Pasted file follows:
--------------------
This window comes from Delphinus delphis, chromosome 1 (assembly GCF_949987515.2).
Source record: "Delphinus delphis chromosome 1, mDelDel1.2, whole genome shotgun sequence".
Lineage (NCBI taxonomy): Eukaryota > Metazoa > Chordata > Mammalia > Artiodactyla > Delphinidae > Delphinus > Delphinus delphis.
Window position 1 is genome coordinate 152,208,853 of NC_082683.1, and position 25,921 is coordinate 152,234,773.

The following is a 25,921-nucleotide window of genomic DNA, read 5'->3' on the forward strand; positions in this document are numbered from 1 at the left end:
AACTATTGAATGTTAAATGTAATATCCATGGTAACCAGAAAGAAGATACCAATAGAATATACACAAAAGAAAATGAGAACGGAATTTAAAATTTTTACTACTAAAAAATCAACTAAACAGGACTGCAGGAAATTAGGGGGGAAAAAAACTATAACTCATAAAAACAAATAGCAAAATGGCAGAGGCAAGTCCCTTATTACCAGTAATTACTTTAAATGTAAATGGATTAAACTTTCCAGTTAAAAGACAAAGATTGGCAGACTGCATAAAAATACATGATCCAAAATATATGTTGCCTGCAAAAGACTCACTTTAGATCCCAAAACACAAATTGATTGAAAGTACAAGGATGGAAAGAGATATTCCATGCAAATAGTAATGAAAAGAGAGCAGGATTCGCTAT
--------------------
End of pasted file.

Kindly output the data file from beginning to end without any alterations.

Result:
This window comes from Delphinus delphis, chromosome 1 (assembly GCF_949987515.2).
Source record: "Delphinus delphis chromosome 1, mDelDel1.2, whole genome shotgun sequence".
Lineage (NCBI taxonomy): Eukaryota > Metazoa > Chordata > Mammalia > Artiodactyla > Delphinidae > Delphinus > Delphinus delphis.
Window position 1 is genome coordinate 152,208,853 of NC_082683.1, and position 25,921 is coordinate 152,234,773.

The following is a 25,921-nucleotide window of genomic DNA, read 5'->3' on the forward strand; positions in this document are numbered from 1 at the left end:
AACTATTGAATGTTAAATGTAATATCCATGGTAACCAGAAAGAAGATACCAATAGAATATACACAAAAGAAAATGAGAACGGAATTTAAAATTTTTACTACTAAAAAATCAACTAAACAGGACTGCAGGAAATTAGGGGGGAAAAAAACTATAACTCATAAAAACAAATAGCAAAATGGCAGAGGCAAGTCCCTTATTACCAGTAATTACTTTAAATGTAAATGGATTAAACTTTCCAGTTAAAAGACAAAGATTGGCAGACTGCATAAAAATACATGATCCAAAATATATGTTGCCTGCAAAAGACTCACTTTAGATCCCAAAACACAAATTGATTGAAAGTACAAGGATGGAAAGAGATATTCCATGCAAATAGTAATGAAAAGAGAGCAGGATTCGCTAT